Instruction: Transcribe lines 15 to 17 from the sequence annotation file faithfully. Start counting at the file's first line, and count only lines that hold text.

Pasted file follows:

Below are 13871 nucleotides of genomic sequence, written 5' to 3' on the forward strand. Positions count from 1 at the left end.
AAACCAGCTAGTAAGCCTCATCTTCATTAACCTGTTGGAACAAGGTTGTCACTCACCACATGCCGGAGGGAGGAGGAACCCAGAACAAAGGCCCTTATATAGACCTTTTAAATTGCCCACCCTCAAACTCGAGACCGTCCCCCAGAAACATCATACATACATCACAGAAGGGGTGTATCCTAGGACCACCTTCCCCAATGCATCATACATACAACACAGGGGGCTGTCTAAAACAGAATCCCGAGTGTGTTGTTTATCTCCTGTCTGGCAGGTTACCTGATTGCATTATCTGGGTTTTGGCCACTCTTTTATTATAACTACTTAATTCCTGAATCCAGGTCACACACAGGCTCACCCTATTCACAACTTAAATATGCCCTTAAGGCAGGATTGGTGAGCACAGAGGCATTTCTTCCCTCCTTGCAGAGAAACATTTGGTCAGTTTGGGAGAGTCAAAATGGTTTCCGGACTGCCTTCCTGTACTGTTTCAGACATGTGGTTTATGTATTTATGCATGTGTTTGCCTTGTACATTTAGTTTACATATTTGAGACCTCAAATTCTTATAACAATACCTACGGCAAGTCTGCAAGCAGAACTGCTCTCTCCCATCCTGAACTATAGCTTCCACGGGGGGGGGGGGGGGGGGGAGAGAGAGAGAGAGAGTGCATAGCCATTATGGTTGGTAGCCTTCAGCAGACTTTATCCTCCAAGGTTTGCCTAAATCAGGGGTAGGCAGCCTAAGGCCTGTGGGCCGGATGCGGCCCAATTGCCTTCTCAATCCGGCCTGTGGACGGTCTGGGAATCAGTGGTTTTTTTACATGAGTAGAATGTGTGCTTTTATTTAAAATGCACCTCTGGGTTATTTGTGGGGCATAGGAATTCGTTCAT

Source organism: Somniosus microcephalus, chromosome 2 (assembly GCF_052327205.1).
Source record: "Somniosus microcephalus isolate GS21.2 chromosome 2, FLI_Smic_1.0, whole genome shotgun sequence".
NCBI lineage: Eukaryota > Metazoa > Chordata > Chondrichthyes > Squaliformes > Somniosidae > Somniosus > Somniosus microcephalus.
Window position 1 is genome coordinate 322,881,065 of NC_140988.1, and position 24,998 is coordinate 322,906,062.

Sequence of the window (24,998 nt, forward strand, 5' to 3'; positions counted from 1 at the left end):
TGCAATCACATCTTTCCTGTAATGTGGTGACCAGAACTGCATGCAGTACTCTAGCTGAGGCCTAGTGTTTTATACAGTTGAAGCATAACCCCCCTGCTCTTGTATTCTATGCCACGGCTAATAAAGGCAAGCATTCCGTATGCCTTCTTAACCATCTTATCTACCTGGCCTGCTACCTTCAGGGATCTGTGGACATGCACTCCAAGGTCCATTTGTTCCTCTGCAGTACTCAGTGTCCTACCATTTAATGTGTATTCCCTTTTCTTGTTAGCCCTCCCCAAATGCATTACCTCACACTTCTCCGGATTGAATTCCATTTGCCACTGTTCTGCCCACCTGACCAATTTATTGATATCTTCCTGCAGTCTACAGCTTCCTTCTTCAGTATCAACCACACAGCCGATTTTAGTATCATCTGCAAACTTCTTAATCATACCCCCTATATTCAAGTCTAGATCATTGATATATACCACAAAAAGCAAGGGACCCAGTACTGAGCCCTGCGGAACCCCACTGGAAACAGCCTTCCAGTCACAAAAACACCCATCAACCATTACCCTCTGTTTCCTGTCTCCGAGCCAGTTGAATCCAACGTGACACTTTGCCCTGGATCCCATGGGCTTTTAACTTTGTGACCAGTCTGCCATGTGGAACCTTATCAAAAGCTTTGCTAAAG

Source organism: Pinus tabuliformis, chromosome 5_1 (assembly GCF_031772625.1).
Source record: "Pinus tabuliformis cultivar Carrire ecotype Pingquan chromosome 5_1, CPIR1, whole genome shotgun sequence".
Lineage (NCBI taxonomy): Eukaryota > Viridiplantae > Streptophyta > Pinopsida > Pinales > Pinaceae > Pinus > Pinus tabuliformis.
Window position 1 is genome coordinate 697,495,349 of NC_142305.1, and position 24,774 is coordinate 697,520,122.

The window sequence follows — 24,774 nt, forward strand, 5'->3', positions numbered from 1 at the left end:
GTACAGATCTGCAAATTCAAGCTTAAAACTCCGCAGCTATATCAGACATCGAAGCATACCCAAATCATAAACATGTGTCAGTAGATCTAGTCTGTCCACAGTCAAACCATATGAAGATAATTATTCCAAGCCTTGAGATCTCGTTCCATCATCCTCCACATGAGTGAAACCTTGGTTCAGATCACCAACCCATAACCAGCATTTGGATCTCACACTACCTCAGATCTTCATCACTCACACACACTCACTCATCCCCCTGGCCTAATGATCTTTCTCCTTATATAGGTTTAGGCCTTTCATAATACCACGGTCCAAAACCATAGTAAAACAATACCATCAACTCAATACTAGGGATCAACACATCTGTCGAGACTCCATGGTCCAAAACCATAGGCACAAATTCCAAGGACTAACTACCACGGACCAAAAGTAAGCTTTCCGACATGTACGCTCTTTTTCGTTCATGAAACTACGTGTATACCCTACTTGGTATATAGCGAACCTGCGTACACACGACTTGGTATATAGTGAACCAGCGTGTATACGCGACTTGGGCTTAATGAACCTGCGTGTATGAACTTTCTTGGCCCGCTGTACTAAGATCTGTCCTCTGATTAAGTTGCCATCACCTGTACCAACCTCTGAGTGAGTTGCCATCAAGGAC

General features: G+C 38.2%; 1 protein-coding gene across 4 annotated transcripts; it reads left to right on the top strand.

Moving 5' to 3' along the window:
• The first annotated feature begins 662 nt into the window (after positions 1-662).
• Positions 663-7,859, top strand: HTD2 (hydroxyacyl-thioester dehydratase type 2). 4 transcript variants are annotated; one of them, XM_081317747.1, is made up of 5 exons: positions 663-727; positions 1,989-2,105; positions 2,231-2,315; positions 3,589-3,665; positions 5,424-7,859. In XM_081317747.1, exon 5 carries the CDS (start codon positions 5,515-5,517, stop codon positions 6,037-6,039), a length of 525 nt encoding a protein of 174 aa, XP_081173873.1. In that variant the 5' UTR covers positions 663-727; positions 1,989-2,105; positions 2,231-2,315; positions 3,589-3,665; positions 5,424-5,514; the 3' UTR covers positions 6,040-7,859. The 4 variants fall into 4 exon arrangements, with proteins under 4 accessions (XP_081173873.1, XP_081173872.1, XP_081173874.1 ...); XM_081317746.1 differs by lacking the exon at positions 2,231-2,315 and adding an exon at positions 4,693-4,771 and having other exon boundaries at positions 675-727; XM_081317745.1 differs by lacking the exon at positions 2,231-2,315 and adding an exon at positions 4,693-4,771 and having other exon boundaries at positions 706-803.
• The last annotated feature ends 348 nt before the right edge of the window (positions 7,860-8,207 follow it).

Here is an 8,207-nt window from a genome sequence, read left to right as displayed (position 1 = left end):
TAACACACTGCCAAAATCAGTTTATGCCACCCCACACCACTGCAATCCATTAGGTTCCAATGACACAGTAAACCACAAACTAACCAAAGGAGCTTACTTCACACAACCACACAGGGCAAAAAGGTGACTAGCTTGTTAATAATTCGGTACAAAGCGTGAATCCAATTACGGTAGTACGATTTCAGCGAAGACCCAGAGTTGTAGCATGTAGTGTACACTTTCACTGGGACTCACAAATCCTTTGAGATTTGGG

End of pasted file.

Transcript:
General features: G+C 38.2%; 1 protein-coding gene across 4 annotated transcripts; it reads left to right on the top strand.

Moving 5' to 3' along the window:
• The first annotated feature begins 662 nt into the window (after positions 1-662).